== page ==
Science Fair Project Encyclopedia
Raymond V. Damadian
Damadian was born in New York. He is of Melville, New York, a scientist of Armenian descent, who had his BS in mathematics from the University of Wisconsin in 1956, and an M.D. degree from the Albert Einstein College of Medicine in New York City in 1960.
In a 1971 paper, he reported his discovery that tumors and normal tissue responded differently to nuclear magnetic resonance ("NMR"). He suggested that the difference could be used to diagnose cancer. In recording the history of MRI, Mattson and Simon (1996) credit Damadian with describing the concept of whole-body NMR scanning, as well as discovering the NMR tissue relaxation differences that made this feasable. In 2001, the Lemelson-MIT program bestowed its Lifetime Achievement Award on Dr Damadian as "the man who invented the MRI scanner" .
In 1974 he patented the design and use of NMR (US Patent 3,789,832 ) for detecting cancer. However, this patent did not describe a method for generating pictures. He produced in 1977 the first magnetic resonance imaging ("MRI") scan of the human body. In 1978 he formed his own company, FONAR, for the production of the MRI scanner. In 1980 the first commercial MRI scanner was produced.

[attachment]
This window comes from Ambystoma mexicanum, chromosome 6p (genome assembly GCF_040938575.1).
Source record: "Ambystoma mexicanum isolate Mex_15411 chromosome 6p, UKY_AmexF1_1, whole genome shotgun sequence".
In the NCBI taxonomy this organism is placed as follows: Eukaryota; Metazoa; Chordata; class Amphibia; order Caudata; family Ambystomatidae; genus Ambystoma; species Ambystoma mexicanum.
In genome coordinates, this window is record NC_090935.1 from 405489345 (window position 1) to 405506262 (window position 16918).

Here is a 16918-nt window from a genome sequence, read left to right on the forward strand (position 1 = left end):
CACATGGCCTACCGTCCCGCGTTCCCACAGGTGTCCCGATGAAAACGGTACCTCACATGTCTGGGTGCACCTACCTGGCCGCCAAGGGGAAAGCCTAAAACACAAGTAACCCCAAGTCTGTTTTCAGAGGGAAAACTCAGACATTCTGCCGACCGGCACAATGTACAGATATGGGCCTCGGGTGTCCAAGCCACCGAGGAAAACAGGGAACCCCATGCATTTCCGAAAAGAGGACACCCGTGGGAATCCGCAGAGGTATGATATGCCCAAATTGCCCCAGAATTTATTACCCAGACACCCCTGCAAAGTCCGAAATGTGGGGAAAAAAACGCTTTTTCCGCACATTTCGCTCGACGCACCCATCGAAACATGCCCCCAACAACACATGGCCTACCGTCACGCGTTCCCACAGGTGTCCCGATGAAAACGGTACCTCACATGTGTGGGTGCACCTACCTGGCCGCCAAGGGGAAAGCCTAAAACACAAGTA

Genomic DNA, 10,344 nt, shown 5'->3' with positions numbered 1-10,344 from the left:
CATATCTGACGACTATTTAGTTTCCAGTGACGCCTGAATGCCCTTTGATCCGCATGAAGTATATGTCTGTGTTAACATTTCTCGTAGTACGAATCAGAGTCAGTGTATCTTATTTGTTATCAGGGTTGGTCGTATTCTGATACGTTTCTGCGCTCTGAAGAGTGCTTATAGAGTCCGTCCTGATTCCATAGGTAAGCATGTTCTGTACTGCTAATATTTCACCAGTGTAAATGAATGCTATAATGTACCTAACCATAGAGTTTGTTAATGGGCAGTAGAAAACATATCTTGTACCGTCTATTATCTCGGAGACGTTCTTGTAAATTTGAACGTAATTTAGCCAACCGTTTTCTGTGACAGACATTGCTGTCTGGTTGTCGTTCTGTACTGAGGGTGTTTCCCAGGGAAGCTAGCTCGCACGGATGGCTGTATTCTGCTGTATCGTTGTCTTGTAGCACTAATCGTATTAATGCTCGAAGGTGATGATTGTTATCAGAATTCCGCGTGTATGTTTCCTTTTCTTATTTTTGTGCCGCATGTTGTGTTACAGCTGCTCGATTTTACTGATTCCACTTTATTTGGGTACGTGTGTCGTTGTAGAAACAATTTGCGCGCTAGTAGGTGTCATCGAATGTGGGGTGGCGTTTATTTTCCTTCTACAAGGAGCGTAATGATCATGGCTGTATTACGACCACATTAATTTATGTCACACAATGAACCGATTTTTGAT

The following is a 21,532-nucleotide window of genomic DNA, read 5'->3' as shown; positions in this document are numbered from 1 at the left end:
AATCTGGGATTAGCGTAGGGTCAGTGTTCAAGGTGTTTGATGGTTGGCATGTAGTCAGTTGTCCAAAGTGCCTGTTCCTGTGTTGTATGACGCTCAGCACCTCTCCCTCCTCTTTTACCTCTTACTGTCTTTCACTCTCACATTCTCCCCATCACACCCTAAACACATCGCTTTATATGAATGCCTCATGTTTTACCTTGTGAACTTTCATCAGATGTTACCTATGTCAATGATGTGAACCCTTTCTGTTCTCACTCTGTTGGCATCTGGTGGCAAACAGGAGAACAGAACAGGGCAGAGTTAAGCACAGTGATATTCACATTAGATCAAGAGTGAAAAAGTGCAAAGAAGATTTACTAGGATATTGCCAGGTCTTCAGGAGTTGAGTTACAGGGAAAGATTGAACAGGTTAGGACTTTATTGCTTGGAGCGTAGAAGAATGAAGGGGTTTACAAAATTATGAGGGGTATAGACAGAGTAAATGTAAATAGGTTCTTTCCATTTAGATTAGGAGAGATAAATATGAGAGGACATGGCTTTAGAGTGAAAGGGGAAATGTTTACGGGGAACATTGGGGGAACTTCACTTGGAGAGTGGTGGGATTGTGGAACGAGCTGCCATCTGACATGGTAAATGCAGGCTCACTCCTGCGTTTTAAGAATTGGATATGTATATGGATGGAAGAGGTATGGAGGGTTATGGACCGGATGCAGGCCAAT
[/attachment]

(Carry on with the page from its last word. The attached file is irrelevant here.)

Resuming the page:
He went on to collaborate with Wilson Greatbach, one early developer of the implantable pacemaker, to develop a MRI-compatible pacemaker.
The Nobel Prize in Physiology or Medicine for 2003 was awarded to Paul Lauterbur and Sir Peter Mansfield for their discoveries related to MRI. Damadian took out large advertisements in a number of international newspapers complaining about his exclusion from the award. The Franklin Institute in Philadelphia gave its recognition of his work on MRI. He was also named Knights of Vartan 2003 "Man of the Year". He received a National Medal of Technology in 1988 and was inducted in the National Inventors Hall of Fame in 1989.
Damadian is a highly religious Christian and a young earth creationist. Some creationists and evolutionary biologists  have claimed that he was not awarded a Nobel Prize because of this position.
- James Mattson and Merrill Simon. The Pioneers of NMR and Magnetic Resonance in Medicine: The Story of MRI. Jericho & New York: Bar-Ilan University Press, 1996. ISBN 0961924314.
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